# Statistical learning when observations are not iid

As far as I am concerned, statistical/machine learning algorithms always suppose that data are independent and identically distributed ($$iid$$).

My question is: what can we do when this assumption is clearly unsatisfied? For instance, suppose that we have a data set whith repeated measurements on the same observations , so that both the cross-section and the time dimensions are important (what econometricians call a panel data set, or statisticians refer to as longitudinal data, which is distinct from a time series).

An example could be the following. In 2002, we collect the prices (henceforth $$Y$$) of 1000 houses in New York, together with a set of covariates (henceforth $$X$$). In 2005, we collect the same variables on the same houses. Similar happens in 2009 and 2012. Say I want to understand the relationship between $$X$$ and $$Y$$. Were the data $$iid$$, I could easily fit a random forest (or any other supervised algorithm, for what matters), thus estimating the conditional expectation of $$Y$$ given $$X$$. However, there is clearly some auto-correlation in my data. How can I handle this?

There is nothing in the theory of statistical learning or machine learning that requires samples to be i.i.d.

When samples are i.i.d, you can write the joint probability of the samples given some model as a product, namely $$P(\{x\}) = \Pi_{i} P_i(x_i)$$ which makes the log-likelihood a sum of the individual log-likelihoods. This simplifies the calculation, but is by no means a requirement.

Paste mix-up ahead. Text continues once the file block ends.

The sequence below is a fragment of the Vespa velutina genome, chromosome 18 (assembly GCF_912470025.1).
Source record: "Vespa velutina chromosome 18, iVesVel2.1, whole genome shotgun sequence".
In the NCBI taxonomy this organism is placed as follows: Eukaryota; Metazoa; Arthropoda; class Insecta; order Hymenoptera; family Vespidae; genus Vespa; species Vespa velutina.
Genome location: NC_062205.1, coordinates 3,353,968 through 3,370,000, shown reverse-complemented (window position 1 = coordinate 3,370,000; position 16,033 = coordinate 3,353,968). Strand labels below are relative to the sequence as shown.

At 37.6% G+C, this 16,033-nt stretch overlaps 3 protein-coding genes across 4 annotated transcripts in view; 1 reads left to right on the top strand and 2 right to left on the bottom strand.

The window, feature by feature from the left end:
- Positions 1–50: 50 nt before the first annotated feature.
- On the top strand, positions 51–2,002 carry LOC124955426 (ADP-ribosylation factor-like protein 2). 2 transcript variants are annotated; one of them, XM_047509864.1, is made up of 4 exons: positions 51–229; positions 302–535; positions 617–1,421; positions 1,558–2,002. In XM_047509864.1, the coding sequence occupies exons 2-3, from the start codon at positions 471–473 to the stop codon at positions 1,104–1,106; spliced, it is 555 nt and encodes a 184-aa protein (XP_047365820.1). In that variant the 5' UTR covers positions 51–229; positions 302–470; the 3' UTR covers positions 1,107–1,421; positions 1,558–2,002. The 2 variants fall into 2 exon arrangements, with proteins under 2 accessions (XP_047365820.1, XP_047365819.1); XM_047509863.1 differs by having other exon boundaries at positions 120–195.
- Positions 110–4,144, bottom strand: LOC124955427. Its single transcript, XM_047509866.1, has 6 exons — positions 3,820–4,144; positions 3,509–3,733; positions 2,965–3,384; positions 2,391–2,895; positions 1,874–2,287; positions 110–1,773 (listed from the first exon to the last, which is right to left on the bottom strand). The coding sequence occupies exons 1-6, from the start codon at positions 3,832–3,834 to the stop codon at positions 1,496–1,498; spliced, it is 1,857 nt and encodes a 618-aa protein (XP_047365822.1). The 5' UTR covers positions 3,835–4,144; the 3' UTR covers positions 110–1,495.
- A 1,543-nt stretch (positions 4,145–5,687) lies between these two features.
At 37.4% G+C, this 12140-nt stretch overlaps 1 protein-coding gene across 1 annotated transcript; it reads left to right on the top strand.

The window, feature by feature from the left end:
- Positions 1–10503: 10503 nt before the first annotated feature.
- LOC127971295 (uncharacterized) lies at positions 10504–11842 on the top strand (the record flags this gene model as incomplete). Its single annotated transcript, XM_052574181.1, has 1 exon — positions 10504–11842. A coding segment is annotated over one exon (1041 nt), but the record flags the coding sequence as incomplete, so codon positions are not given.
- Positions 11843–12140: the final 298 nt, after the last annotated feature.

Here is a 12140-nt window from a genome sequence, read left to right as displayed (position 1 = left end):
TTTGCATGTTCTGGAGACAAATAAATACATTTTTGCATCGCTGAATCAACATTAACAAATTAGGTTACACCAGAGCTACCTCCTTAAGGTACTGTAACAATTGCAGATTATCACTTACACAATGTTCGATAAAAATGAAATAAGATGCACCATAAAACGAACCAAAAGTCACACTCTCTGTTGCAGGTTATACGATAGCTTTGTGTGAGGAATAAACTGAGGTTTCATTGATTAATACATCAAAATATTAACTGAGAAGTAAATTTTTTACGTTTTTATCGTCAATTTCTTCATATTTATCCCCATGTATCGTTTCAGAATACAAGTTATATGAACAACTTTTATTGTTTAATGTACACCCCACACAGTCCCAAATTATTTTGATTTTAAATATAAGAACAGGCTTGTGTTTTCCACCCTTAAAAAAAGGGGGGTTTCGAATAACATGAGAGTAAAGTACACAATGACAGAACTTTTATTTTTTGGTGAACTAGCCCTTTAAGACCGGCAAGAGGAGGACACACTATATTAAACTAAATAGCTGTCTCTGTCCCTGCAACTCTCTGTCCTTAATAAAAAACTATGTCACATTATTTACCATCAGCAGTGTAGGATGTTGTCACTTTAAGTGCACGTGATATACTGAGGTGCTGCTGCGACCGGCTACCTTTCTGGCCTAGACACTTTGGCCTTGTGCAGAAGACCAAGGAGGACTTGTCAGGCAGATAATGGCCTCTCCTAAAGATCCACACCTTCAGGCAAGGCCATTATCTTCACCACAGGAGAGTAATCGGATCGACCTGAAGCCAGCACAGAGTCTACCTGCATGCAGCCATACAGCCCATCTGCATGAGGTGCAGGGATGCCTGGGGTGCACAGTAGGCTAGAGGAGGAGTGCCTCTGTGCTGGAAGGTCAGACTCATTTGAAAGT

In your case, you can for example model the distribution of a pair $$x_i,y_i$$ with some bi-variate distribution, say $$z_i=(x_i,y_i)^T$$ , $$z_i \sim \mathcal{N}(\mu,\Sigma)$$ , and then estimate the parameter $$\Sigma$$ from the likelihood $$P(\{z\}) = \Pi_{i} P(z_i | \mu, \Sigma)$$.

It is true that many out-of-the-box algorithm implementations implicitly assume independence between samples, so you are correct in identifying that you will have a problem applying them to you data as is. You will either have to modify the algorithm or find ones that are better suited for your case.

• I see, this is a good answer. I need two clarifications, though. 1) You mean that I could estimate the parameter $\mu$? 2) Your solution works if I am willing to assume a (bivariate) parametric distribution for my data. As far as I understood, ML is all about avoiding such assumptions, and learning the best function from empirical evidence (as discussed in Breiman, 2001). Feb 7, 2022 at 14:04
• 1) Yes you could estimate both $\mu$ and $\Sigma$, but note that I just gave this model for illustration, what is best for you will depend on the details of your data 2) This is a big question by itself, but every ML model is driven by some assumptions, either explicit or implicit (for example: the choice of a loss function). Just as you pointed out, if a certain model assumes that samples are i.i.d, it will not work well for data that is not. There is no "universal" ML model, so you always have to think about which underlying assumptions holds for your data Feb 7, 2022 at 14:34
• Assuming iid when it's not satisfied is still a problem for ML. For example if there are non-completely-random dropouts, analyzing the data as if each row comes from a different subject will lead to prediction bias. Feb 7, 2022 at 14:46